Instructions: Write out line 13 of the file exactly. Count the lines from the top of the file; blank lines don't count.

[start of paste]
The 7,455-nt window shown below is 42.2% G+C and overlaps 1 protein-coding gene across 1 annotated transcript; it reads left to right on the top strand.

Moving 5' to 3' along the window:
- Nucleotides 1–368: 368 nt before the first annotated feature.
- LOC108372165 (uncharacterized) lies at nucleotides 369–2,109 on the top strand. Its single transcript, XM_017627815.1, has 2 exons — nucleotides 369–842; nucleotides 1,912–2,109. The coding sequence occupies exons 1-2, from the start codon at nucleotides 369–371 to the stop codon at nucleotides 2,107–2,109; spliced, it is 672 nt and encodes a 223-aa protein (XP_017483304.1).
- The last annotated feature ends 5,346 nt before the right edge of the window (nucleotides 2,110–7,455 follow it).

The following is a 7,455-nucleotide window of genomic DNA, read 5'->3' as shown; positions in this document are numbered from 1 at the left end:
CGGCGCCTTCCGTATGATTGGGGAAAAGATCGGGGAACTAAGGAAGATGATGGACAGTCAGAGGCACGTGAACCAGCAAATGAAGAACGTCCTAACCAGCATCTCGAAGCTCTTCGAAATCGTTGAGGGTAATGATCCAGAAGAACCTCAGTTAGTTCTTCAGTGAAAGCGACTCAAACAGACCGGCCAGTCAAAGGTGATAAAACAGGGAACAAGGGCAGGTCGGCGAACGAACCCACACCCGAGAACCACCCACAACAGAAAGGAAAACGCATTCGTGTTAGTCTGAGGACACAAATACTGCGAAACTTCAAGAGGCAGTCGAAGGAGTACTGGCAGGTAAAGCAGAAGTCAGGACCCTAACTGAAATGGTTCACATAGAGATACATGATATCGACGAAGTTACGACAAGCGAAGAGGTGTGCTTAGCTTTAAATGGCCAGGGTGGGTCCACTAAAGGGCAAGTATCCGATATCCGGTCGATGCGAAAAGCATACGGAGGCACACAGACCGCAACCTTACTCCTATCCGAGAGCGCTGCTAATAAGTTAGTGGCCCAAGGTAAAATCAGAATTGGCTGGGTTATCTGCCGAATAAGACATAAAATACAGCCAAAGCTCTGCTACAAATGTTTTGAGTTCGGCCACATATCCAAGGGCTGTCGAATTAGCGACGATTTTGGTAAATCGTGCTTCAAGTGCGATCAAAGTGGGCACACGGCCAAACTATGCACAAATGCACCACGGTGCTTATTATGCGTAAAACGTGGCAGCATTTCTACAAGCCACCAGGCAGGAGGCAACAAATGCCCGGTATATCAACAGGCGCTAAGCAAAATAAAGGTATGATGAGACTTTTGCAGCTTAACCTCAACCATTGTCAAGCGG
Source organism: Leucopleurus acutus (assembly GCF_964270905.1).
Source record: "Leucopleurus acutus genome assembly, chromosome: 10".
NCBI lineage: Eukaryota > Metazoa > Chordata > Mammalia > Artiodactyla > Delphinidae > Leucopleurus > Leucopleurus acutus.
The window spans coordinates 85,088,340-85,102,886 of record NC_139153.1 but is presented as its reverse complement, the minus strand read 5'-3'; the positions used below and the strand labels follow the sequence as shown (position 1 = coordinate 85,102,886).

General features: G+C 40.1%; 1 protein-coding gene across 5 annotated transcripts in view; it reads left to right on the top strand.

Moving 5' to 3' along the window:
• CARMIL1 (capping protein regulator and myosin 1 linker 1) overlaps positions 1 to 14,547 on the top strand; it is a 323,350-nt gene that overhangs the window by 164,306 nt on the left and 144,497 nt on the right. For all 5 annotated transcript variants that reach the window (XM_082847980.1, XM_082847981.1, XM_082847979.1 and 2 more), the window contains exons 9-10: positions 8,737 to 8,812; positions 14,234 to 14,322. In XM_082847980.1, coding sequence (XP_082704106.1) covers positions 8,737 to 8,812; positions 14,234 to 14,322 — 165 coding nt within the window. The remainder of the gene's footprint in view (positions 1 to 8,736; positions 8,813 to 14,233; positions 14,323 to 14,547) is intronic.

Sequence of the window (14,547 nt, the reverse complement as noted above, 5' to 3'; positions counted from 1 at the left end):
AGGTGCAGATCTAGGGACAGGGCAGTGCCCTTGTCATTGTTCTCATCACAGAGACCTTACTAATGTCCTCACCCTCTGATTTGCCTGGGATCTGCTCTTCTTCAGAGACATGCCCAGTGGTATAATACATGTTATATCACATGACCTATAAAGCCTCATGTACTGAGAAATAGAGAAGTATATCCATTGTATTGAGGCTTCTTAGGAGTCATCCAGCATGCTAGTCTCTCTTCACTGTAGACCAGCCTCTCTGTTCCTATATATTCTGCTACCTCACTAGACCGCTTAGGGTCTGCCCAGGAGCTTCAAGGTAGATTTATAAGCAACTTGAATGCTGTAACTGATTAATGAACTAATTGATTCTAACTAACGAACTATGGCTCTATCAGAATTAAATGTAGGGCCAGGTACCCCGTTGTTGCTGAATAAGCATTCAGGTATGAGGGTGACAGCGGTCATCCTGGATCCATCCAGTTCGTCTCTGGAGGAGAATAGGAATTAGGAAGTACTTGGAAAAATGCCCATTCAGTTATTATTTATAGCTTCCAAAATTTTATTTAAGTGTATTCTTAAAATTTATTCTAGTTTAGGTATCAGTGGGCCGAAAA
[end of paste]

Moving 5' to 3' along the window: